In late March 2021, the Labor and Industry Review Commission released Lewis v. Skogens Foodliner Inc., UI Hearing 20012206MD (26 March 2021), concerning being able and available for work when the pandemic started. The decision is whether a person who was a high-risk, vulnerable individual for severe illness because of Covid-19 remained able and available when she stayed away from work because of the pandemic with the support of her employer and pursuant to the orders of her doctor.
The Commission found that the employee, as a high-risk individual who was not subject to a clear instruction from an employer to return to work, remained able and available for work and so eligible for unemployment benefits.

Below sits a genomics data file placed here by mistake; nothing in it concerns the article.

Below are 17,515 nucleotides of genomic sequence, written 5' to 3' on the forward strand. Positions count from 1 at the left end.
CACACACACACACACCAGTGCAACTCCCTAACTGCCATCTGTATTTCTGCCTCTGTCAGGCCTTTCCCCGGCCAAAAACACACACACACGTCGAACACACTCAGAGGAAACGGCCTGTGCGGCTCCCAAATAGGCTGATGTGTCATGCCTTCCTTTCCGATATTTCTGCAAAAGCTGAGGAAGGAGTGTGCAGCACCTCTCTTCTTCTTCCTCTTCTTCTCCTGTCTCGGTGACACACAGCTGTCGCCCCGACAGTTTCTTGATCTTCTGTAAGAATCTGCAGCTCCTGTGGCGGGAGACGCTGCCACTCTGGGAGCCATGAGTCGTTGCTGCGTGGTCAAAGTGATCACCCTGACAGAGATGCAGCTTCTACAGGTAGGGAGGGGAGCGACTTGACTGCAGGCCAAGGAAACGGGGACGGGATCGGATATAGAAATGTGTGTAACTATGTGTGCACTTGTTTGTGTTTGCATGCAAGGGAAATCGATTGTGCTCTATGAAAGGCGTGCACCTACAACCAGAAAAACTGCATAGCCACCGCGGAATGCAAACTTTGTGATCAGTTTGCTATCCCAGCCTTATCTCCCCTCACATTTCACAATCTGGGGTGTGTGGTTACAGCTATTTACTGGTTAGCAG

The reasoning and factual finding is straightforward. But, until this decision appeared, all appeal tribunal decisions on the question of being able and available during the pandemic have denied eligibility.
In part, the difficulty of this issue in appeal tribunal decisions and initial determinations rested on the complex and haphazard history of how Wisconsin responded to the pandemic. To that end, Lewis provides a clear and understandable narrative that connects these responses to unemployment law and regulations and how claimants who are vulnerable to the pandemic acted reasonably when they stayed out of their workplaces (with the support of their employers).
During weeks when the emergency safer-at-home orders were in place, the Commission explains: